We sat down for a coffee and a chat with Dave Costello, Consenting and Environmental Specialist at Continuum Industries, to discuss the evolving space of Environmental Impact Assessment.
Q: Dave, what are the key benefits of digital Environmental Impact Assessment (EIA) compared to traditional paper-based EIA?
A: To be frank, the traditional paper-based EIA model is outdated and unwieldy in 2023.
Today's EIA Reports are rightly criticised as being bloated and inaccessible to planning and consenting specialists, let alone stakeholders or the general public. Clearly, an output that is too difficult to navigate, understand or even read is not fit for purpose any longer.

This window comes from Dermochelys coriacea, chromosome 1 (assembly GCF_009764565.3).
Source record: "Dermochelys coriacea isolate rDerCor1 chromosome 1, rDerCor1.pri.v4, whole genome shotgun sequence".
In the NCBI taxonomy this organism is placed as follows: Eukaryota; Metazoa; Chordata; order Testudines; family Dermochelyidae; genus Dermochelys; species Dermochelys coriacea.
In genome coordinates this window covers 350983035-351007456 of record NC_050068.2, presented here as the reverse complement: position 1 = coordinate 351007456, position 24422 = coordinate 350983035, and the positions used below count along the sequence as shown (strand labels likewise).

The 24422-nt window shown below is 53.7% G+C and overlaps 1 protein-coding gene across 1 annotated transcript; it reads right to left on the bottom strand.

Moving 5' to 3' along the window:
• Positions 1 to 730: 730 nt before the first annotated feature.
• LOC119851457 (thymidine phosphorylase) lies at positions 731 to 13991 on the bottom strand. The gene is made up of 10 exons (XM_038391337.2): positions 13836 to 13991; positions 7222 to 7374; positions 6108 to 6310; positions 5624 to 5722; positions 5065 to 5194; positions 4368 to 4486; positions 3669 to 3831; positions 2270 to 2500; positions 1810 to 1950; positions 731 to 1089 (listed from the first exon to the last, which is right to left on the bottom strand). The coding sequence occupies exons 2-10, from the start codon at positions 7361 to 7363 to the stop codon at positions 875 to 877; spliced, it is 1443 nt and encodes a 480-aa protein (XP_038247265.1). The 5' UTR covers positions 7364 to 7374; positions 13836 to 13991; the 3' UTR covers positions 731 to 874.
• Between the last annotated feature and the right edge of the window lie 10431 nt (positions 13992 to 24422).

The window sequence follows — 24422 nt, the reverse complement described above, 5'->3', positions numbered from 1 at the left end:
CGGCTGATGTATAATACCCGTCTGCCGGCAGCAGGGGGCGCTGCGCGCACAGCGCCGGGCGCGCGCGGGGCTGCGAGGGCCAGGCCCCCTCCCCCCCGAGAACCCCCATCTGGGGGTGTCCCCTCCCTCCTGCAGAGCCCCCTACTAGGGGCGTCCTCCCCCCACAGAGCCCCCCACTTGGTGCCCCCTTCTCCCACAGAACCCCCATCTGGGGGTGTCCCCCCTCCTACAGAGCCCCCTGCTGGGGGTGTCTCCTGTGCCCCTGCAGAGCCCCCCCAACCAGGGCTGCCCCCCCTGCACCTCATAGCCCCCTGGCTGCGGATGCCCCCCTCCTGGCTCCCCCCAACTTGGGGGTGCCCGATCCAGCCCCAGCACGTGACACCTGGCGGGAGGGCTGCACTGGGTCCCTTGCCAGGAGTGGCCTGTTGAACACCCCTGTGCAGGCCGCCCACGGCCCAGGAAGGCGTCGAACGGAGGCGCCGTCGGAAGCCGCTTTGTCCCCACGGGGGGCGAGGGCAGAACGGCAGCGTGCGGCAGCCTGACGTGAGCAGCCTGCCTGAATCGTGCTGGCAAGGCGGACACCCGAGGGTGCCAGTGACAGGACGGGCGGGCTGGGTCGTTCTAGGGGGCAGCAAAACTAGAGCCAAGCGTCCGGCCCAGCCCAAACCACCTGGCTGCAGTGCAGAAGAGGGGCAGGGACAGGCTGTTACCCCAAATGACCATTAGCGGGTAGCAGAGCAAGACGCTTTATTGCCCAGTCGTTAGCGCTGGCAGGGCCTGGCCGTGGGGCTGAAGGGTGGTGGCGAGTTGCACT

You regularly see images of boxes and boxes of printed and bound EIA documents sitting in the offices of consenting bodies. For instance, the average EIA for 500 house development is over 4,000 pages, while the High Speed 2 Phase One EIA Report was 49,000 pages long, costed £15,000 to print one copy and weighed as much as a small car. While the latter is an extreme example the principles are the same for any project requiring an EIA.
Adopting digital EIA will lead to drastic time savings, a more streamline process, real time collaboration between the applicant, stakeholders and the public, and most importantly moving EIA back into the ongoing process it was supposed to be from initial design through to mitigation rather than the ‘output’ focused report deliverable it has become.
Q: How can digital tools help improve the accuracy and reliability of EIAs?